Geometry.Combine Method (Geometry, Geometry, GeometryCombineMode, Transform)
Combines the two geometries using the specified GeometryCombineMode and applies the specified transform to the resulting geometry.
Assembly: PresentationCore (in PresentationCore.dll)
public static PathGeometry Combine( Geometry geometry1, Geometry geometry2, GeometryCombineMode mode, Transform transform )
Parameters
 geometry1

Type:
System.Windows.Media.Geometry
The first geometry to combine.
 geometry2

Type:
System.Windows.Media.Geometry
The second geometry to combine.
 mode

Type:
System.Windows.Media.GeometryCombineMode
One of the enumeration values that specifies how the geometries are combined.
 transform

Type:
System.Windows.Media.Transform
A transformation to apply to the combined geometry, or null.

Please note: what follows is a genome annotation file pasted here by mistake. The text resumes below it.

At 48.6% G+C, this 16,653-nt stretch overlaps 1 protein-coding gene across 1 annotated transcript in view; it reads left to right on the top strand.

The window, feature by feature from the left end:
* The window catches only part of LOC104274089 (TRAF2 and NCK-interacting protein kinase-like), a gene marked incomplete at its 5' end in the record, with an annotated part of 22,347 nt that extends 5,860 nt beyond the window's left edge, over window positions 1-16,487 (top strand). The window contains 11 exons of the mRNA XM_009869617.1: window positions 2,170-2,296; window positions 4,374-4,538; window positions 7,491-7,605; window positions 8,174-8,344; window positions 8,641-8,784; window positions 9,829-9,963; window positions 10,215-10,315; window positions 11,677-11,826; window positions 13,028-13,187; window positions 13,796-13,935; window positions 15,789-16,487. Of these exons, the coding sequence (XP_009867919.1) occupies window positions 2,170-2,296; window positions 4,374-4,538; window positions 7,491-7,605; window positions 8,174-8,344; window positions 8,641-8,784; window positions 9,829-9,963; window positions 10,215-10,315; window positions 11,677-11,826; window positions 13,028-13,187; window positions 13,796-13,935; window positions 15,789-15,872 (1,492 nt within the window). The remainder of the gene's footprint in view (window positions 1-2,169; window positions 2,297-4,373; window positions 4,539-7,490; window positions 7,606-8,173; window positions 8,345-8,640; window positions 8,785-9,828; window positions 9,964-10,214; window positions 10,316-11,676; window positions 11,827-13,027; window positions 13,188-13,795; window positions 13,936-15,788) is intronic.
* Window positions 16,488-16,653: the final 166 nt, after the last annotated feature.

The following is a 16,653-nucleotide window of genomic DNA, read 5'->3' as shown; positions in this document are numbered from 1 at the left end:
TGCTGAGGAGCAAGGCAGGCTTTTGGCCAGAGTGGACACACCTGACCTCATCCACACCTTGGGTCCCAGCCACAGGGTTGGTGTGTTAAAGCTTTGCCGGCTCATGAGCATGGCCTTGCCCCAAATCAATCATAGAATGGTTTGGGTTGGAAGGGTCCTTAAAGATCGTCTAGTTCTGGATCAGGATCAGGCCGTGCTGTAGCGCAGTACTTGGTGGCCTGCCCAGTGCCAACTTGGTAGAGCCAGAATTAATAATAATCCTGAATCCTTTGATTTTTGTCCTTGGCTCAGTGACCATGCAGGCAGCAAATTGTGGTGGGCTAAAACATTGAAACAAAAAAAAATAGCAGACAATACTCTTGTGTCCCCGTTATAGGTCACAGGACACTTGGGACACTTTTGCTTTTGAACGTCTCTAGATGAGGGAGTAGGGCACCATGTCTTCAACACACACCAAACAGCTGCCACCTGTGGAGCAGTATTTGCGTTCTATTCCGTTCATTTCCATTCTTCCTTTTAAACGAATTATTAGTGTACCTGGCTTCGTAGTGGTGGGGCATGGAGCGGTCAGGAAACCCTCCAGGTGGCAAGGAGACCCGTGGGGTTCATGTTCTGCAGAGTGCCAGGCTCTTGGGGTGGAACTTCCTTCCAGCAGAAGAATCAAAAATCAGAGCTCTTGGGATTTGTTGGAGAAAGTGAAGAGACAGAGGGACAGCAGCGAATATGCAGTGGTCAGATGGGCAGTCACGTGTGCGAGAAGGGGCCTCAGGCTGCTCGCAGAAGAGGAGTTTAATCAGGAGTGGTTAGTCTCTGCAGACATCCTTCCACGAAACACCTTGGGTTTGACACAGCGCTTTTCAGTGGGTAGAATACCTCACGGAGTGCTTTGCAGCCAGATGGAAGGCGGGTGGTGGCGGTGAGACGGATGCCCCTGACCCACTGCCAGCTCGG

This method uses the default tolerance factor (described by the StandardFlatteningTolerance property) when combining geometries. To specify your own tolerance factor, use the Combine method.
Some Geometry methods (such as Combine) produce or use a polygonal approximation of the geometry. The tolerance factor specifies the maximum distance between points in this polygonal approximation. Smaller tolerance values produce better approximations, but require more processing than an approximation with a large tolerance factor.
Careful thought should be involved when using Combine to perform a union as it can be very CPUexpensive. In most cases, a GeometryGroup or AddGeometry will work better.
Use Combine only when any of the following apply:
The geometric operation is not a union.
Either of the geometries has a FillRule value of EvenOdd and the geometries are selfintersecting (i.e. the FillRule actually matters).
Time is not a concern, but space is (for instance, if the geometry is created once and then cached). Typically, Combine produces smaller output than AddGeometry.
The resulting geometry will be stroked or used in a path animation and AddGeometry does not provide the desired outline.
Available since 3.0